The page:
Royal Musings is a US based site, and consists largely of copies of contemporary American press reports of the last 150 or so years about European dynasties, which makes for interesting reading. In other articles the author shows an understanding of the technicalities of royal precedence that is impressive and far better than the stuff one reads in the press here.

A friend tipped me off about the existence of the site European Heraldry. This is what might be described as seriously hardcore, the sort of thing that should be sent out under plaincover. Not for the fainthearted- but who fainthearted would look at my blog?

As another friend said "If it's mad, or bad, or Catholic and sad, it's on John's blog."

Our Lady of Guadalupe and St Juan Diego Cuatitiatoatzin


This year as it falls on Sunday we shall miss out on the feast of Our Lady of Guadalupe, but today is that of St Juan Diego Cuatitiatoatzin, who received the vision of Our Lady and whose tilma bears her image.



Our Lady of Guadalupe

The apparition at Guadalupe has been interpreted in a variety of ways. One has emphasised its providential nature, as with others in later centuries related to times of crisis in the Church. at the time of the spread of heresy in the reformation era. Indeed in contast to the view that Guadalupe represents a Catholic or Counter Reformation sensibility it is interesting to realise from an English standpoint that in December 1531 King Henry VIII had not yet broken with Rome - so Our Lady of Guadalupe is in a real sense in communion with pre-reformation England.

More immportant perhaps is the fact that Our Lady's appearing to St Juan Diego can be seen as a positive recognition of his and his countrymen's conversion and their full membership of the Catholic Church, thus anticipating the debate about the status of the native populations of the Spanish Empire in succeeding decades.

The Conquistadors brought Christianity to the Americas, the true "Liberation theology" that delivered the inhabitants from slavery to appalling religious systems. Next time a dewy-eyed PC pinko-liberal witters on in your presence, as they are wont to do, about the "evils" visited upon the New World by the Spanish Conquest just remind them of the nature and realities of Aztec worship...

As a friend once expressed it with his customary eloquence "The best thing any dago ever did was stamping out native South American religion."

Wednesday, 8 December 2010

Spanish Blue


Today, as the Feast of the Immaculate Conception, is the day for Spanish Blue.

No, its not cheese - a blue veined Manchego perhaps - still less pornography - a dubious product of the back streets of Barcelona - but is, of course, a liturgical colour, conceded to the Church in Spain and in her former colonies by Pope Pius IX in recognition of the support given by the Spanish for the doctrine of the Immaculate Conception. On the basis that they were once base in the Spanish Netherlands the use of the colour has been adopted by some EBC houses such as Downside. It is also used by some Marian shrines - remember (well, lets try not to) the hideous vestments Archbishop Marini had for the Pope on his visit to Mariazell - though one theory is that they were the cause of the Archbishop's retirement.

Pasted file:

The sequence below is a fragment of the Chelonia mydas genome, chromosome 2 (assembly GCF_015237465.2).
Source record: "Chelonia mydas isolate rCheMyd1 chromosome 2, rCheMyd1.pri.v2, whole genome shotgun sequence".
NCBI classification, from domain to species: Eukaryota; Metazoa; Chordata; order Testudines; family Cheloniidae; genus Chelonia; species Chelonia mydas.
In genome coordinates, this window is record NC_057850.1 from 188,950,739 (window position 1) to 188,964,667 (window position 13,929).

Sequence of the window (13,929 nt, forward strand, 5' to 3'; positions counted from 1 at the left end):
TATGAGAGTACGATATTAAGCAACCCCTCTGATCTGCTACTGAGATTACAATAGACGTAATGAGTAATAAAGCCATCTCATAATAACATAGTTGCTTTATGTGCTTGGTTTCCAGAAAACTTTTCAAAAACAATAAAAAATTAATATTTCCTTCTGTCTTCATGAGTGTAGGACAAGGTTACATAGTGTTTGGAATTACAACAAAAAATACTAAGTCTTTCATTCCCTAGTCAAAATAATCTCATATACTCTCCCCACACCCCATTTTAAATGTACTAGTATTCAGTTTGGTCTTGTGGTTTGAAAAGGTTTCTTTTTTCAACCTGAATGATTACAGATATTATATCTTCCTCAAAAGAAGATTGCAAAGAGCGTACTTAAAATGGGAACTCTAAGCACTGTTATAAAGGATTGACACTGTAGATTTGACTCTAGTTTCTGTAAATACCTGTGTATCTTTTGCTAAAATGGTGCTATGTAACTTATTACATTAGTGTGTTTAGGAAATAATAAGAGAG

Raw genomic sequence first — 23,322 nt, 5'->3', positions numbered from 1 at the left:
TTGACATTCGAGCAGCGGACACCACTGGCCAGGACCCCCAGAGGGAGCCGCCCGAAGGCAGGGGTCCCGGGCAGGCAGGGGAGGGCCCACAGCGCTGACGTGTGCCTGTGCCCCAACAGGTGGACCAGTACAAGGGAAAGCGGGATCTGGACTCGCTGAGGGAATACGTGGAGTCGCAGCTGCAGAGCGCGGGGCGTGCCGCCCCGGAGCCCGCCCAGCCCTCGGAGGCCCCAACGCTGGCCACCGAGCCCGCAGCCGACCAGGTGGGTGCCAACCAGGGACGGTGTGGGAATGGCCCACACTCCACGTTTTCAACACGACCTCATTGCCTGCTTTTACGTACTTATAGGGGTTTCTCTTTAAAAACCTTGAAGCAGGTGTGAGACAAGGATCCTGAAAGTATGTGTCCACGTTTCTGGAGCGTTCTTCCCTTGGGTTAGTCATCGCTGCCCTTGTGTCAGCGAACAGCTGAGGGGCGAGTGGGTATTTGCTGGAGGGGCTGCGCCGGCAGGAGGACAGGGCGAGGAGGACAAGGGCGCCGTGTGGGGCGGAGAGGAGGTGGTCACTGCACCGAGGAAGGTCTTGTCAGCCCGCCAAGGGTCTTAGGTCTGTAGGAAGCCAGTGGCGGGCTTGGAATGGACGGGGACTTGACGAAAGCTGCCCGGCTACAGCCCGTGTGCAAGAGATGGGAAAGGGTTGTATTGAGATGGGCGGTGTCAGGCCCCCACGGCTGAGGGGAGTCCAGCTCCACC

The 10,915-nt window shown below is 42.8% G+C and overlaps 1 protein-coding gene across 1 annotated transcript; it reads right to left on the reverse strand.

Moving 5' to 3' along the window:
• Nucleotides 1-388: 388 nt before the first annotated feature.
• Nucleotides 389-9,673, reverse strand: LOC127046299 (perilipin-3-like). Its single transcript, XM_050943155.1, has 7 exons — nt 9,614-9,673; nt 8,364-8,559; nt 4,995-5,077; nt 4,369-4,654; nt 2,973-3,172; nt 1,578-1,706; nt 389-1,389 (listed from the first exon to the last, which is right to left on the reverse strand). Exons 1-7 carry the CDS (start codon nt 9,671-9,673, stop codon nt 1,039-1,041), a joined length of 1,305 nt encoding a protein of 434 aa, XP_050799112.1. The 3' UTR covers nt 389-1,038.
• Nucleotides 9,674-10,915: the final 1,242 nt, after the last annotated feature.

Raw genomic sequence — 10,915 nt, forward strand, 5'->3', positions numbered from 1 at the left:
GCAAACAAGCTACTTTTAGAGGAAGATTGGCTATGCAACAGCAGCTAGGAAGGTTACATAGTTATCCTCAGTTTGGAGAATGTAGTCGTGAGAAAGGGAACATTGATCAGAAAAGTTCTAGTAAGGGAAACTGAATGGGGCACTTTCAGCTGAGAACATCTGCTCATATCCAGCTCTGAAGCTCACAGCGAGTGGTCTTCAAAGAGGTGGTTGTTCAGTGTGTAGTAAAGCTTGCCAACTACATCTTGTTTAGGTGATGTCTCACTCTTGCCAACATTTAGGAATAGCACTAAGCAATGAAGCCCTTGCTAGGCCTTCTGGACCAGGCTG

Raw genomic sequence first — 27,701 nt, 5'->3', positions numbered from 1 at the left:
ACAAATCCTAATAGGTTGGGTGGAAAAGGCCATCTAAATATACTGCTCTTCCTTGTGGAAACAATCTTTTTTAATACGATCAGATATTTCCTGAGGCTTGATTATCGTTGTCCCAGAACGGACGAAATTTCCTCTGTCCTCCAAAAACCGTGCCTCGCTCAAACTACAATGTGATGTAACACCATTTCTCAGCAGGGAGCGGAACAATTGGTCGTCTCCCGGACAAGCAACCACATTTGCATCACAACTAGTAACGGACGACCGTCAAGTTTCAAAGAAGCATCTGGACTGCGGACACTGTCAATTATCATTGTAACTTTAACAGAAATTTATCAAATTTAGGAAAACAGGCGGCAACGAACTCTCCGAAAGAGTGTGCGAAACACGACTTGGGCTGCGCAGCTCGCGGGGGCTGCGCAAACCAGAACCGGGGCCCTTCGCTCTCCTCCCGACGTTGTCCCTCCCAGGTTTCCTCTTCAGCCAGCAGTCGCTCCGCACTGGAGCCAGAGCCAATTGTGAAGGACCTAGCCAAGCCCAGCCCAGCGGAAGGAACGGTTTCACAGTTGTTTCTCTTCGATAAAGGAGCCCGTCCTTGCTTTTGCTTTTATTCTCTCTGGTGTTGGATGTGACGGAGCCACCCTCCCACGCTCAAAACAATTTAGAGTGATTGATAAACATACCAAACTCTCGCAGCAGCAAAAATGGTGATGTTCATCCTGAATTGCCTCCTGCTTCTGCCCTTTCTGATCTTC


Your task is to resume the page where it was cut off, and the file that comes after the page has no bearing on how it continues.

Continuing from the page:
This time last year the NLM had two illustrated posts about the colour which can be viewed here and here

The chosen shade of blue appears to derive from the riband of the Order of Charles III, which is under the patronage of the Immaculate Conception, and depicts that on its badge and star.

The Spanish Privilege is not to be confused with Sarum blue. That was a very different colour, and from its iuse in Advent probably originated as substitute for violet, which was always an expensive colour. If I remember aright from the appropriate volume on liturgical colours in the Henry Bradshaw Society medieval dioceses followed the use of their cathedral - thus Wells wore blue and Exeter violet.

Sarum blue is a darker shade, as in this extant fifteenth century example:


Sarum Blue vestment worn by the late Fr David Higham
Photograph from Lacrimarum Valle

There is a link here to a piece from the Australian St Bede Studio about the variety in the shades and use of blue, violet and red in ecclesiastical dress.

Reviving Sarum Blue was a point of honour with some Anglo-Catholics of a past generation, and it has, I believe, remained popular with some of their successors in the US. Here in England the most prominent church to use it is Westminster Abbey - there it is used as a mourning colour - remember the funeral of Diana Princess of Wales. Maybe the Ordinariate can restore its use to the wider Church.

As for the Spanish variety perhaps the English Marian shrines should petition for the right to use it.


Tuesday, 7 December 2010

St Ambrose in Milan


Today being the feast of St Ambrose it seems appropriate to share these views of this Doctor of the Church from Milan.